Later on I caught up with Miranda, the powerhouse behind Transition Town Wandsworth's Bramford Community Garden.  We shared news and she updated me on how Bramford Garden is going.

I updated Miranda on the Lambeth Poly and she suggested the idea of a pop up greenhouse or a poly tunnel on wheels for vacant areas not being used - ingenious!

Some of you may remember that I used to blog about Bramford Garden from time to time as I mentored at the garden and got my hands dirty there every Sunday until I moved away to Birmingham.  Happy days and happy memories so I really wanted to go back and see how the garden's was going. 

Of course there was lots going on in the garden.  The globe artichoke I planted well over a year ago flowered this summer.  I planted it when I didn't have a garden with sufficient room to grow one of these beauties.  The flower was so beautiful Bramford Gardeners didn't have the heart to harvest it!  Miranda was concerned that it was dying off but the only part that had dried up was the flower stalk.  Like a good perennial, it had divided and there were fresh green shoots at the base.  I was so pleased to see it - all those feeds of worm tea from my wormery had naturally paid off.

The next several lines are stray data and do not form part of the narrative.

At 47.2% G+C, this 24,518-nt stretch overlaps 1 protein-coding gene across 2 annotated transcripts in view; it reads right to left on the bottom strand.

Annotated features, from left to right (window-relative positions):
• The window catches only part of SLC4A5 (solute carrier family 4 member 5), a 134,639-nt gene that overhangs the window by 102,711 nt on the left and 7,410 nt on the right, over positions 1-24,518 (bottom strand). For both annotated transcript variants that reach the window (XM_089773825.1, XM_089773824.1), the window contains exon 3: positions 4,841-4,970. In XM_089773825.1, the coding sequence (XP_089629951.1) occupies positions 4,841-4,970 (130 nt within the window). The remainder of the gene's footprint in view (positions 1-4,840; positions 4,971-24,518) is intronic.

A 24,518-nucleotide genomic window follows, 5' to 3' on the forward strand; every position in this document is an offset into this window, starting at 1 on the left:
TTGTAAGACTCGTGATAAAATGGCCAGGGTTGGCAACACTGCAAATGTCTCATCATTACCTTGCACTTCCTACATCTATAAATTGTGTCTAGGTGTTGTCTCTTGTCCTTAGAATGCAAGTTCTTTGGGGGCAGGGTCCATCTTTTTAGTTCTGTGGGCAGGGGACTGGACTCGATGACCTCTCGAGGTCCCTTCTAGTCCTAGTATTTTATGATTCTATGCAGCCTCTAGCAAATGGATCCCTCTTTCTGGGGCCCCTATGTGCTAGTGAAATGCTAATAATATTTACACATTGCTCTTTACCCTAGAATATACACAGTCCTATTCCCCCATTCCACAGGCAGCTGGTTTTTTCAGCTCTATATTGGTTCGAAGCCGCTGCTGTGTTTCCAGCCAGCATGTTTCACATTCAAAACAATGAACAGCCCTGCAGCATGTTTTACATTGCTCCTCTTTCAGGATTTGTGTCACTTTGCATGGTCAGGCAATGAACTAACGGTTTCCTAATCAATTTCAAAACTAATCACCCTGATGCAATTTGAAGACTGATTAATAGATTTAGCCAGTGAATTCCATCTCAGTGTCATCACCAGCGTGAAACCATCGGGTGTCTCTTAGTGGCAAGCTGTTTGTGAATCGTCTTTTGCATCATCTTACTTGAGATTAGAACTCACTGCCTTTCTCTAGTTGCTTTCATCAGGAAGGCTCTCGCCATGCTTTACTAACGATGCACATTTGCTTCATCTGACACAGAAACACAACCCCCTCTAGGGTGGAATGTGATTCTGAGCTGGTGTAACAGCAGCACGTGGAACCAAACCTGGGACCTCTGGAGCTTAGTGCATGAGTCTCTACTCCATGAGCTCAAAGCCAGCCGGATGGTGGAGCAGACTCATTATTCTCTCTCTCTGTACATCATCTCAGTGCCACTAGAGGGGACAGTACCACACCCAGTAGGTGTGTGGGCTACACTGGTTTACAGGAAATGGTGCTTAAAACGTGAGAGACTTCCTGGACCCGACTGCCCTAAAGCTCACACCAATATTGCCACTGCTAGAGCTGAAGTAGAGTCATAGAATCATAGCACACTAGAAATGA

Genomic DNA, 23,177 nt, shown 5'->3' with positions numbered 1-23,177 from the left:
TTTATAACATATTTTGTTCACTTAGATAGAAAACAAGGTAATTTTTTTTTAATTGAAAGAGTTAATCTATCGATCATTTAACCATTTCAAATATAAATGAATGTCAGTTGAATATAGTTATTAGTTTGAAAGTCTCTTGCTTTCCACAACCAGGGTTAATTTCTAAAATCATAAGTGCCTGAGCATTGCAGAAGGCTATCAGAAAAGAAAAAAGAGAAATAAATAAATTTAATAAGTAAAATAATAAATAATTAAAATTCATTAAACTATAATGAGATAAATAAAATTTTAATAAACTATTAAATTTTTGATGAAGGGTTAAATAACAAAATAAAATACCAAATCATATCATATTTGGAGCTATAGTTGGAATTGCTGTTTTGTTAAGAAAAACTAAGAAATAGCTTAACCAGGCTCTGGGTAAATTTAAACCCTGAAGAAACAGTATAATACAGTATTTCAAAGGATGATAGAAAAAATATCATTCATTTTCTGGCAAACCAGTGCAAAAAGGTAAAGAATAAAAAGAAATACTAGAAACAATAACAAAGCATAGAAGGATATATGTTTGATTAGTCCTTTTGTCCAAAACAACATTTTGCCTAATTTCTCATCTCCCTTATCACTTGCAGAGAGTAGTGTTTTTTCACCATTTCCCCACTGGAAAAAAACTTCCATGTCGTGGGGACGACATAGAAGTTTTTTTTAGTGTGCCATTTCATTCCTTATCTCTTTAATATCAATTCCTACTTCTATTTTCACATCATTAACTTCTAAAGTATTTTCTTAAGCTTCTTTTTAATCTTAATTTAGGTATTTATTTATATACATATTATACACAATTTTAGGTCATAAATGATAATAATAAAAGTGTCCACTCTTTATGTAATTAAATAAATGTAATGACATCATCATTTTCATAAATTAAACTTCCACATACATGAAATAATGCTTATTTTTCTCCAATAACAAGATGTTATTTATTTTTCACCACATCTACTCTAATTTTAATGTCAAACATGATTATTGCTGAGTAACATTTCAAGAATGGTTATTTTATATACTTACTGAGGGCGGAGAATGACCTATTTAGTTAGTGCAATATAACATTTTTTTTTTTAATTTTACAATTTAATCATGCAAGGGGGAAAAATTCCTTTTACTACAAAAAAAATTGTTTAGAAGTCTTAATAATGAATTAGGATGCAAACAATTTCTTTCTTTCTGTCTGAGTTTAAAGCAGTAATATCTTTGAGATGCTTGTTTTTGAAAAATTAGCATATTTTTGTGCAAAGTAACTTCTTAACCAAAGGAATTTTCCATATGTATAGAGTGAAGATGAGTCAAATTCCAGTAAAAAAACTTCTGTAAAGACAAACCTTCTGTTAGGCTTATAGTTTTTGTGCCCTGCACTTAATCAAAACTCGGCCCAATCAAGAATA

I was also really pleased to see the rhubarb.  I also planted this on site as my garden was too small.  They'd had a good harvest from the rhubarb about a month after my departure to Birmingham.  Another plant that really benefited from lots of worm tea feeding.

Actually my parting gift to the garden was a few bottles of worm tea!!

There were lots of cabbage growing and looking so healthy in the garden.  Naturally brassicas are doing great all over the country as they are particularly suited to our climate.  There were also really lovely flowers growing at all the edges and the compost had really come along.

I'd brought some saved Kai Lan seeds for Bramford Garden too so I planted them in one of the beds.  They can take their leaves as cut and come again and if they forget to harvest the leaves, they'll get some lovely white flowers that can also be eaten or left to fully go to seed and allowed to self seed if they want some more new shoots.

They have a few new garden members, one of which is Mustafa who seems to really love gardening.  A recent convert I believe.

Naturally, at the end of the gardening session, any harvested veg was divided out between gardeners so I had some lovely potatoes which came back with me in my rucksack for my kitchen stocks.

I really miss being involved with all of these gardening projects and going back reminded me how involved I was and how much food I used to get from gardening and mentoring local growers in Wandsworth.

I have recently been to see the Urban Veg garden at Winterbourne House and Gardens and have high hopes for involvement in that project.  It will be a project that I can bring all the lessons learned in London through working with school gardens and community gardens and build on that knowledge further. 

http://www.winterbourne.org.uk/education/garden-projects
http://urbanvegwhg.wordpress.com/
 
And I am really looking forward to my future visits to London to share stories and experiences of growing in these two cities.